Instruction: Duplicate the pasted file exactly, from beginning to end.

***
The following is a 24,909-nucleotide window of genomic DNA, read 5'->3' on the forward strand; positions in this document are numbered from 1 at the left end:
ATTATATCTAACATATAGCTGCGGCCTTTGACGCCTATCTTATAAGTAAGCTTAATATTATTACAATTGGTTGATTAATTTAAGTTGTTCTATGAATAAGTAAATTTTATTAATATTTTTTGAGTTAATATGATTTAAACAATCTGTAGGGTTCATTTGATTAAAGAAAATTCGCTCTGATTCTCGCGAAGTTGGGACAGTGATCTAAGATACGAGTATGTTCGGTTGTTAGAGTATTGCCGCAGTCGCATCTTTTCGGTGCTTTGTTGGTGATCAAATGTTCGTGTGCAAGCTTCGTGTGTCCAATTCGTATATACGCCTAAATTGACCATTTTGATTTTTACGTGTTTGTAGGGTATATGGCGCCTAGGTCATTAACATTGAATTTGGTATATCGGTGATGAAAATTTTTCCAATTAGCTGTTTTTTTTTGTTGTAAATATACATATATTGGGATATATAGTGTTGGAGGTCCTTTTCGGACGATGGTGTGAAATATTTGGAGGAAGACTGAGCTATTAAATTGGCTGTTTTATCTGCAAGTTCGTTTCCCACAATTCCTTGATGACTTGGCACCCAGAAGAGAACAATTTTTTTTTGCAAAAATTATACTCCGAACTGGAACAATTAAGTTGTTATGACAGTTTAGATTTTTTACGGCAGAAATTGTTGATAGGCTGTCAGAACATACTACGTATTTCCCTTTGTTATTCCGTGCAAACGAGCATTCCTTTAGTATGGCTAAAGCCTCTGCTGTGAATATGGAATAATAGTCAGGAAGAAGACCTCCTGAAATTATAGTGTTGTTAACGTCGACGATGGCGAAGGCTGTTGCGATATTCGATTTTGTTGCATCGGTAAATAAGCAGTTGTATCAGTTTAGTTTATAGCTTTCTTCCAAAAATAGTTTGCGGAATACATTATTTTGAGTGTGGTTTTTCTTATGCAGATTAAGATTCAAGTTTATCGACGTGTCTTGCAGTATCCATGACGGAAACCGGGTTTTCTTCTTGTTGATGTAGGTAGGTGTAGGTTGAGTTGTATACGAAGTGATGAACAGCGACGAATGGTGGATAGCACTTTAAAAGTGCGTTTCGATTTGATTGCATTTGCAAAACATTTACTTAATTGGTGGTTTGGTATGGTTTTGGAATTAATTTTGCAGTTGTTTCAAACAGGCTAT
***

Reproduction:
The following is a 24,909-nucleotide window of genomic DNA, read 5'->3' on the forward strand; positions in this document are numbered from 1 at the left end:
ATTATATCTAACATATAGCTGCGGCCTTTGACGCCTATCTTATAAGTAAGCTTAATATTATTACAATTGGTTGATTAATTTAAGTTGTTCTATGAATAAGTAAATTTTATTAATATTTTTTGAGTTAATATGATTTAAACAATCTGTAGGGTTCATTTGATTAAAGAAAATTCGCTCTGATTCTCGCGAAGTTGGGACAGTGATCTAAGATACGAGTATGTTCGGTTGTTAGAGTATTGCCGCAGTCGCATCTTTTCGGTGCTTTGTTGGTGATCAAATGTTCGTGTGCAAGCTTCGTGTGTCCAATTCGTATATACGCCTAAATTGACCATTTTGATTTTTACGTGTTTGTAGGGTATATGGCGCCTAGGTCATTAACATTGAATTTGGTATATCGGTGATGAAAATTTTTCCAATTAGCTGTTTTTTTTTGTTGTAAATATACATATATTGGGATATATAGTGTTGGAGGTCCTTTTCGGACGATGGTGTGAAATATTTGGAGGAAGACTGAGCTATTAAATTGGCTGTTTTATCTGCAAGTTCGTTTCCCACAATTCCTTGATGACTTGGCACCCAGAAGAGAACAATTTTTTTTTGCAAAAATTATACTCCGAACTGGAACAATTAAGTTGTTATGACAGTTTAGATTTTTTACGGCAGAAATTGTTGATAGGCTGTCAGAACATACTACGTATTTCCCTTTGTTATTCCGTGCAAACGAGCATTCCTTTAGTATGGCTAAAGCCTCTGCTGTGAATATGGAATAATAGTCAGGAAGAAGACCTCCTGAAATTATAGTGTTGTTAACGTCGACGATGGCGAAGGCTGTTGCGATATTCGATTTTGTTGCATCGGTAAATAAGCAGTTGTATCAGTTTAGTTTATAGCTTTCTTCCAAAAATAGTTTGCGGAATACATTATTTTGAGTGTGGTTTTTCTTATGCAGATTAAGATTCAAGTTTATCGACGTGTCTTGCAGTATCCATGACGGAAACCGGGTTTTCTTCTTGTTGATGTAGGTAGGTGTAGGTTGAGTTGTATACGAAGTGATGAACAGCGACGAATGGTGGATAGCACTTTAAAAGTGCGTTTCGATTTGATTGCATTTGCAAAACATTTACTTAATTGGTGGTTTGGTATGGTTTTGGAATTAATTTTGCAGTTGTTTCAAACAGGCTAT